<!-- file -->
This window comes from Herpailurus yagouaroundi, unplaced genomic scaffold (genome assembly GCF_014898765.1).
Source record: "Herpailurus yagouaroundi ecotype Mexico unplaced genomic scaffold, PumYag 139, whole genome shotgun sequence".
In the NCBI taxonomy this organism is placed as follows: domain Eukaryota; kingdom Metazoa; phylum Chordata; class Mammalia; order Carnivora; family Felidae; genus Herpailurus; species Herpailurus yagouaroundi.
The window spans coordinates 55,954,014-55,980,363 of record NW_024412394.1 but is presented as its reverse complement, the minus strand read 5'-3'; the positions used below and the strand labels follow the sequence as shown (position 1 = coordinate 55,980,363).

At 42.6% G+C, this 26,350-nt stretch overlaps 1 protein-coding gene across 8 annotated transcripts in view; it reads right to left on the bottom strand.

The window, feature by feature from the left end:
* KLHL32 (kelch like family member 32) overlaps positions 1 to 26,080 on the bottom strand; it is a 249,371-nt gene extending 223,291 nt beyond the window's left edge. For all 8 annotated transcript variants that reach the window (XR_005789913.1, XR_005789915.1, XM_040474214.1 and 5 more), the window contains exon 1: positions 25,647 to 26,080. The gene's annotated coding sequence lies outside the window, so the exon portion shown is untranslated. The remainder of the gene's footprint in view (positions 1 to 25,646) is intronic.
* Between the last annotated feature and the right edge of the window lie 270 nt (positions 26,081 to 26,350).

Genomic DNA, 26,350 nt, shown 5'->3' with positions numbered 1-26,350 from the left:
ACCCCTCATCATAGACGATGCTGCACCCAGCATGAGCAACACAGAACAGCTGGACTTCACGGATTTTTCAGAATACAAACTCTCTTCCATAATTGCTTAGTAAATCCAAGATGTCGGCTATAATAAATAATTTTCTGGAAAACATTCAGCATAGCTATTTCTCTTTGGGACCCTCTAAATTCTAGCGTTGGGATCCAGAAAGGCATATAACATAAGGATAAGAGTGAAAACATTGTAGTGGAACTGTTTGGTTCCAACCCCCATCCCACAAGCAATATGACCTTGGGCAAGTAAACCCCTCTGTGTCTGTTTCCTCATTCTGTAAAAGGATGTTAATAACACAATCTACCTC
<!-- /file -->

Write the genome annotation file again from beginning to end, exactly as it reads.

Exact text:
This window comes from Herpailurus yagouaroundi, unplaced genomic scaffold (genome assembly GCF_014898765.1).
Source record: "Herpailurus yagouaroundi ecotype Mexico unplaced genomic scaffold, PumYag 139, whole genome shotgun sequence".
In the NCBI taxonomy this organism is placed as follows: domain Eukaryota; kingdom Metazoa; phylum Chordata; class Mammalia; order Carnivora; family Felidae; genus Herpailurus; species Herpailurus yagouaroundi.
The window spans coordinates 55,954,014-55,980,363 of record NW_024412394.1 but is presented as its reverse complement, the minus strand read 5'-3'; the positions used below and the strand labels follow the sequence as shown (position 1 = coordinate 55,980,363).

At 42.6% G+C, this 26,350-nt stretch overlaps 1 protein-coding gene across 8 annotated transcripts in view; it reads right to left on the bottom strand.

The window, feature by feature from the left end:
* KLHL32 (kelch like family member 32) overlaps positions 1 to 26,080 on the bottom strand; it is a 249,371-nt gene extending 223,291 nt beyond the window's left edge. For all 8 annotated transcript variants that reach the window (XR_005789913.1, XR_005789915.1, XM_040474214.1 and 5 more), the window contains exon 1: positions 25,647 to 26,080. The gene's annotated coding sequence lies outside the window, so the exon portion shown is untranslated. The remainder of the gene's footprint in view (positions 1 to 25,646) is intronic.
* Between the last annotated feature and the right edge of the window lie 270 nt (positions 26,081 to 26,350).

Genomic DNA, 26,350 nt, shown 5'->3' with positions numbered 1-26,350 from the left:
ACCCCTCATCATAGACGATGCTGCACCCAGCATGAGCAACACAGAACAGCTGGACTTCACGGATTTTTCAGAATACAAACTCTCTTCCATAATTGCTTAGTAAATCCAAGATGTCGGCTATAATAAATAATTTTCTGGAAAACATTCAGCATAGCTATTTCTCTTTGGGACCCTCTAAATTCTAGCGTTGGGATCCAGAAAGGCATATAACATAAGGATAAGAGTGAAAACATTGTAGTGGAACTGTTTGGTTCCAACCCCCATCCCACAAGCAATATGACCTTGGGCAAGTAAACCCCTCTGTGTCTGTTTCCTCATTCTGTAAAAGGATGTTAATAACACAATCTACCTC